The New Mom's Companion
Motherhood Without Guilt
What Readers have said ...
From the Cleveland Plain Dealer, October 20, 2004
Guilt is the kudzu of motherhood.
Left alone, kudzu can easily smother and choke a beautiful, growing plant.
In "Motherhood Without Guilt," Debra Rosenberg attempts to help readers
pull these weeds out by the root, giving moms some room to breathe.
Using a question-and-answer format, Rosenberg, a clinical social worker,
discusses the push-and-pull feelings moms have about their children, husbands,
extended family and friends. And there's always the classic guilt of the
"work vs. stay home" variety.
In some cases, Rosenberg asserts that guilty pleasures are all right in
At other times, she helps moms identify the source of their guilt as a
means to better control it. For instance, mothers who travel may feel
guilty for different reasons - insufficient child-care arrangements, missing
childhood milestones or enjoying the freedom from responsibility. Once
the root of the problem is identified, Rosenberg offers more specific
Pam Lilley, Special to The Plain Dealer
Motherhood without guilt is possible????
The first thoughts that came to mind when I saw
Motherhood Without Guilt on the bookstore shelf, were that there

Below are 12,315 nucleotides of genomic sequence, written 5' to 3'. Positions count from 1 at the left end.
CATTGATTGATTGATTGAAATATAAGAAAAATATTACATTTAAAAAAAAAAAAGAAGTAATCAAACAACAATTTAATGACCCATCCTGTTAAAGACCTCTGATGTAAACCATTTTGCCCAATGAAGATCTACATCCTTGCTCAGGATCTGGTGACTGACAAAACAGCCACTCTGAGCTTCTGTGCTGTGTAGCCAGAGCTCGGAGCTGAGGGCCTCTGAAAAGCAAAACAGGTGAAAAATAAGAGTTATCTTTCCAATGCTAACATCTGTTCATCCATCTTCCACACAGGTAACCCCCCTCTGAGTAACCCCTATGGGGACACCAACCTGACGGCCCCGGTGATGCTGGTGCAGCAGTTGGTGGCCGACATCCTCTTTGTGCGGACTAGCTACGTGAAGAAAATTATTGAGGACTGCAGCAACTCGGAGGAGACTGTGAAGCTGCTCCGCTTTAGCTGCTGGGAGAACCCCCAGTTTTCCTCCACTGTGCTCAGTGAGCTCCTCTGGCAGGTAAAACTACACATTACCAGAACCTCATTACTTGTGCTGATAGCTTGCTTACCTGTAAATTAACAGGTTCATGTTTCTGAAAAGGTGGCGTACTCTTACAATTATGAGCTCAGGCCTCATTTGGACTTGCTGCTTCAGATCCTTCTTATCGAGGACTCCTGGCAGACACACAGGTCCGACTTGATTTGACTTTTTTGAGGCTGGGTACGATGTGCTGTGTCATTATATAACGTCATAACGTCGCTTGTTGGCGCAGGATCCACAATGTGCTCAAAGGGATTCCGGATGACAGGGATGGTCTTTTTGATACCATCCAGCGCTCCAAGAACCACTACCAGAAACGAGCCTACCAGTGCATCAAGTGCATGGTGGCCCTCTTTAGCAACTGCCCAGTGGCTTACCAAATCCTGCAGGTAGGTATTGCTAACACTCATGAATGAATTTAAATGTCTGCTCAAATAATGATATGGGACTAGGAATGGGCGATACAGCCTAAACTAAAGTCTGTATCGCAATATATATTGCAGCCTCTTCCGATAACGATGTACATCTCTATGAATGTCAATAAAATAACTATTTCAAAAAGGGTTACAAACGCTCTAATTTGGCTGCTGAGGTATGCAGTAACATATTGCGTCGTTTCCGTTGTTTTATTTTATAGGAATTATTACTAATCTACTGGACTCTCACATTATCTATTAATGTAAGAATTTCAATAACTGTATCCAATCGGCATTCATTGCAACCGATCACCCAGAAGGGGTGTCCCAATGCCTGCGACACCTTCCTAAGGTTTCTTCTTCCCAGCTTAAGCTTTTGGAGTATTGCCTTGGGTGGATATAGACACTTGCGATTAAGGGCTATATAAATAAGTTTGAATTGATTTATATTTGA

is no way that this book could convince me that parenthood/motherhood
is possible without guilt. As a mother of a 16 year-old daughter, 11 year
old son, and a clinical social worker for 20 years, knew better! I continued
to peruse the book and skeptically bought it and took it home. After finishing
the book (within the next two days), I had a new perspective on what the
author was trying to convey to mothers. Ms. Rosenberg writes a practical
book which answers many questions that many women think of, but are afraid
to talk about or admit to themselves, partners, or even other mothers.
Ms. Rosenberg also addresses the issue of self-care and the importance
of self-nurturing -- which many readers would view as "selfish." The author
is able to give examples of ways mothers can start to take care of themselves
better with the understanding that their health and happiness is a critical
element in good parenting. I would highly recommend this book, and have
already recommended it to many of my clients and friends who are mothers.
Although I am still convinced of the impossibility of motherhood without
guilt, I believe this book will educate women about how to balance their
own personal lives/needs with the many demands of motherhood. Readers
will definitely come away from this book with new information, and practical
Kathy, from San Diego, California on Amazon.Com